Furthermore, in its request for a preliminary ruling, the referring court notes that one or two days after the publication of the Christmas video a meeting took place which was attended by – among others – the applicant’s immediate supervisor W.S. and the employees responsible for carrying out the reorganization. While the meeting focused on the creation of content for Christmas to be broadcasted, one of the employees responsible for carrying out the reorganization made a sarcastic joke about the fact that “(Channel 1) already had a spot and its own Santas”. After the meeting, one of the employees responsible for carrying out the reorganization (possibly the same who made the sarcastic joke) gave instructions to W.S. to suspend the applicant and assign his shifts to another person.
The joke during a meeting expressly referring to the applicant’s video promoting tolerance towards same-sex couples (where a man dressed as Santa kisses another man) and following request to suspend him might hint to a correlation between the suspension (and following non-renewal) of the applicant’s contract and his sexual orientation.
So far the ECJ currently has ruled on three cases (Feryn, Case C-54/07; Asociaţia Accept, Case C‑507/18, Associazione Avvocatura per i diritti LGBTI, Case C-507/18 – which I discussed here) where an employer or a person perceived as being capable of exerting a decisive influence on the recruitment policy of an employer stated that they would not hire a person from a protected category. In these three cases, these statements were always public. In this specific case, it would have been interesting for the referring Court to ask the ECJ clarifications as how to assess situations where statements made privately implying prejudice are followed by a termination decision.
Finally, the referring court reported that the employees and associates of the editorial office where the applicant performed his tasks within the defendant’s organisation were aware of the applicant’s sexual orientation and that the defendant (TP) has argued that “the applicant’s sexual orientation was common knowledge”. This argument resonates in part with the Lee v. the United Kingdom European Court of Human Rights ruling (Application no. 18860/19) where the defendants (a bakery) had argued that they had employed and served gay people in the past and that their refusal to provide a good was not based on the applicant’s sexual orientation but on their refusal to put a pro-same sex marriage slogan on a cake. In the author’s opinion, this could have led to interesting reflections not only as to the discrimination of the present cases’ applicant on matters of employment, but also its implications as a possible retaliation to his right to freedom of expression in producing a video aiming at tolerance towards same-sex couples.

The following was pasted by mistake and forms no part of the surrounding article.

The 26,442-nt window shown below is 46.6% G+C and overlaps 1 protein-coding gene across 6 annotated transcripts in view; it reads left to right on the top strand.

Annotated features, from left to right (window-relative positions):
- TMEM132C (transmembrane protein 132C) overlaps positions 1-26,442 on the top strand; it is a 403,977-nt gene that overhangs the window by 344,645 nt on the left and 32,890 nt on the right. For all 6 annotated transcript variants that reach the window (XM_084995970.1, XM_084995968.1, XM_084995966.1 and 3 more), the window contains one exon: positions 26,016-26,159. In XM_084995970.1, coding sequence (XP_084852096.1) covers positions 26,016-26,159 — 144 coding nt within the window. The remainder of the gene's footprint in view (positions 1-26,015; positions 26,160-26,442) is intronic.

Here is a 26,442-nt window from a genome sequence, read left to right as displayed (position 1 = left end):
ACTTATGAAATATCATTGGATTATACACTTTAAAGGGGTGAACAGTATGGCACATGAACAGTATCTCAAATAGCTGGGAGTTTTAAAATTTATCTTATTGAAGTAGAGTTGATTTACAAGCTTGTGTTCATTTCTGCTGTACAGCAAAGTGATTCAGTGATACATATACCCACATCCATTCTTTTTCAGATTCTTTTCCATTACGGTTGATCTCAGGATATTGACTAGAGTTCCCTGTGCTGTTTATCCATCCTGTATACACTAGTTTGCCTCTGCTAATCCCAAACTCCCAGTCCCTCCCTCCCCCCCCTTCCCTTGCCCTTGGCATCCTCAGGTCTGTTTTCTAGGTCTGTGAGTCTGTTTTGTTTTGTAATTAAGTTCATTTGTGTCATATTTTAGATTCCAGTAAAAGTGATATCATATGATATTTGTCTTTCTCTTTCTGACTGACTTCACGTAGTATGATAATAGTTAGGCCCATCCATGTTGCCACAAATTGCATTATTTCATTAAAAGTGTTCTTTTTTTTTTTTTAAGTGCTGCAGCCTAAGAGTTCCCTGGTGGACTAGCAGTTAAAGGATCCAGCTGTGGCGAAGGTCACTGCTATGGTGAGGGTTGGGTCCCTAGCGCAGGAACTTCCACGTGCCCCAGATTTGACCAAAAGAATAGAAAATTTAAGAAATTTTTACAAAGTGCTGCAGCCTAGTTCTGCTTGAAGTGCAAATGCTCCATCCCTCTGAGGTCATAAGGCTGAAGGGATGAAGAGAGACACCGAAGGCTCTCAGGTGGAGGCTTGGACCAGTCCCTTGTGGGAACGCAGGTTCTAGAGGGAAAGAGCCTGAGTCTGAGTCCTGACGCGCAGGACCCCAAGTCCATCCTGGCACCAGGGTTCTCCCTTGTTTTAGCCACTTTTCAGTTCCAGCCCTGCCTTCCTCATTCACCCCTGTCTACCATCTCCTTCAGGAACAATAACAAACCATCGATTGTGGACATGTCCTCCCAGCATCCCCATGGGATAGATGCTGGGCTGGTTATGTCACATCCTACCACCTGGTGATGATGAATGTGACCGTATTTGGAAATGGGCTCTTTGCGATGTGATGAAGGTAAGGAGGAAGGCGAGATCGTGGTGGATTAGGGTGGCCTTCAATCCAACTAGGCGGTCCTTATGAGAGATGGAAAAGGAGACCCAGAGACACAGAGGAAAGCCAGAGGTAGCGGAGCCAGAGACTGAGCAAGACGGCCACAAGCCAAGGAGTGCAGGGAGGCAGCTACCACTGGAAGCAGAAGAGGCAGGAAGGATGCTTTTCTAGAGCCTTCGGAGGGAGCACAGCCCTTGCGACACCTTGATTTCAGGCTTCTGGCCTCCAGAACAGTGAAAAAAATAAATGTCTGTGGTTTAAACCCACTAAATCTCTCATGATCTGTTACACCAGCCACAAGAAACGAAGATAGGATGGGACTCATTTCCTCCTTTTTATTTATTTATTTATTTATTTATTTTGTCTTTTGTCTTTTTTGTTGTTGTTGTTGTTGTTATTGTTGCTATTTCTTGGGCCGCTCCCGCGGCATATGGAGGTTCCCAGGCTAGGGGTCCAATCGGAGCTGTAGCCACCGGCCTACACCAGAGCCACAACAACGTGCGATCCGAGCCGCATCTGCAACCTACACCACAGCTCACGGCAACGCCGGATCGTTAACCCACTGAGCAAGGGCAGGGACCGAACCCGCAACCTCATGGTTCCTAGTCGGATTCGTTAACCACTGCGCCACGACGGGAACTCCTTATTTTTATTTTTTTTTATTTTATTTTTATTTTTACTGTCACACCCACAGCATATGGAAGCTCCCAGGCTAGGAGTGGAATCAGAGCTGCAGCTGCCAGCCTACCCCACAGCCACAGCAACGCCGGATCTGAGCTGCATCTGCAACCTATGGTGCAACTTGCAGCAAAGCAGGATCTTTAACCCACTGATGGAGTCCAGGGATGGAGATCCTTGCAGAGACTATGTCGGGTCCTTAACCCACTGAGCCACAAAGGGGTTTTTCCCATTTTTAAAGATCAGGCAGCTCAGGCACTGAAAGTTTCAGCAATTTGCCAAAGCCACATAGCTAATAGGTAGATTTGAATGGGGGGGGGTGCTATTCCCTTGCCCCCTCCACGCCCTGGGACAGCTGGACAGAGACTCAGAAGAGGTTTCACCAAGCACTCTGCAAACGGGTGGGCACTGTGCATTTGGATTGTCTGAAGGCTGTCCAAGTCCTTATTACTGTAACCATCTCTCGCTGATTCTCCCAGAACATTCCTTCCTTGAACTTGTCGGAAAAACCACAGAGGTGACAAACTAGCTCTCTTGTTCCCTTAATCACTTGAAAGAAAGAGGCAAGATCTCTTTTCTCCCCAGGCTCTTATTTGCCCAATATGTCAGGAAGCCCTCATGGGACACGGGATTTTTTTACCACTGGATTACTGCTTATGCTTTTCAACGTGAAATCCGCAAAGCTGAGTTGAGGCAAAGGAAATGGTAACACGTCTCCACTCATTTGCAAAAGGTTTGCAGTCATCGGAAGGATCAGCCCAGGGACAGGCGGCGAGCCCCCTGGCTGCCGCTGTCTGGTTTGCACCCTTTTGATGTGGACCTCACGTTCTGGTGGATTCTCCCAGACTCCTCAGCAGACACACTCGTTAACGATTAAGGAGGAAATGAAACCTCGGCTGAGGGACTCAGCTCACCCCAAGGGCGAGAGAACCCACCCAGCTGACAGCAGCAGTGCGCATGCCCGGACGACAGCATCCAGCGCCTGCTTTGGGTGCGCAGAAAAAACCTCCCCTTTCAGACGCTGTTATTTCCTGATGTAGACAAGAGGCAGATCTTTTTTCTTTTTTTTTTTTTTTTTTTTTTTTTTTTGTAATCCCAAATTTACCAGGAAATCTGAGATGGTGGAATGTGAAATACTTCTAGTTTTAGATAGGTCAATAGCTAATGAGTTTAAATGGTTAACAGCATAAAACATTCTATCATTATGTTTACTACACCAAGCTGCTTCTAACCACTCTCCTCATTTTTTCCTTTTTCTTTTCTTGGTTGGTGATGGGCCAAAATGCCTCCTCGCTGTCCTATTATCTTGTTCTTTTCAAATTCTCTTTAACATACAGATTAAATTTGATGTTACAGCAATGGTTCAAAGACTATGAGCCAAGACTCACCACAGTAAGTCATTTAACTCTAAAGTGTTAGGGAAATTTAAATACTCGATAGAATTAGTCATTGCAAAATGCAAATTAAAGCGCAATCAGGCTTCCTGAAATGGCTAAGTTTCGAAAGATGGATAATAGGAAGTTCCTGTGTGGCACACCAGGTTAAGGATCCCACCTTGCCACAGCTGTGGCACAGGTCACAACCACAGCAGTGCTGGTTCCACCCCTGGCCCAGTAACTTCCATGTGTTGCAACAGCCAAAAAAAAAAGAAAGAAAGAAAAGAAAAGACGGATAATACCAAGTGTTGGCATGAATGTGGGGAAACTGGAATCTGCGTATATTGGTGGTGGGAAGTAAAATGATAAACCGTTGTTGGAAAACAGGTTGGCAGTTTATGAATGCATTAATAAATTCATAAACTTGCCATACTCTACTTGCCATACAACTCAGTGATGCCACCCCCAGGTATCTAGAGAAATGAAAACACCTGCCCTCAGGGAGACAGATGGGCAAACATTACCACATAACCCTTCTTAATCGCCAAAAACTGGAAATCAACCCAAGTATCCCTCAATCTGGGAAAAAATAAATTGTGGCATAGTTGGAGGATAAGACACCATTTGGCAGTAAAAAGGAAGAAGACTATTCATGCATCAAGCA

Scope of the protection afforded against discrimination in relation to access to employment
The first question the ECJ and the AG try to answer is whether Article 3 (1)(a) of the ‘Equality Framework’ Directive covers situations such as the one in the present case. According to said provision, the directive applies to ‘conditions for access to employment, to self-employment or to occupation’. Both the ECJ and AG proceed with examining what ‘conditions for access to employment, self-employment or to occupation’ entail: since the directive does not refer to national law to define this concept, it must be given an autonomous and uniform interpretation across the European Union.
The Court starts by noting, following its previous reasoning in HK v Danmark and HK/Privat, that the usual meaning in everyday language of ‘employment’, ‘self-employment’ and ‘occupation’ must be construed broadly and “cover conditions for access to any occupational activity, whatever the nature and characteristics of such activity” (para 36). In HK v Danmark and HK/Privat the Court had found that the post of sector convector of an organisation of workers constituted a real and genuine professional activity (para 35). Therefore, the applicant in that case was protected by the ‘Equality Framework’ Directive against discrimination on grounds of her age, even though her post was a political post (decided with elections by the members of that organisation) (paras 36–39).
The Court reaches a similar conclusion in the present case, noting that it was not the intention of the EU legislature to restrict the application of the ‘Equality Framework’ Directive solely to positions held by individuals classified as ‘workers’ according to Article 45 of the Treaty on the Functioning of the European Union (TFEU). As a matter of fact, whereas the ‘Equality Framework’ Directive was adopted on the basis of the (current) Article 19 (1) TFEU conferring the EU the power to combat discrimination, Article 45 TFEU only protects workers “as the weaker party in an employment relationship” (HK v Danmark and HK/Privat para 34, present case paras 40-43). In fact, the Court reiterates, the ‘Equality Framework’ Directive applies to “all persons […] whatever the branch of the activity and at all levels of the professional hierarchy” and was adopted to eliminate all discriminatory obstacles in the field of employment” (HK v Danmark and HK/Privat paras 29, 34, present case paras 38, 43).
What constitutes ‘work’ and its intersection with ‘provision of goods and services’
The Court, while noting that a wide range of occupational activities are protected by the ‘Equality Framework’ Directive, proceeds to highlight activities falling out of the scope of that directive which are “the mere provision of goods and services to one or more recipients” (para 44).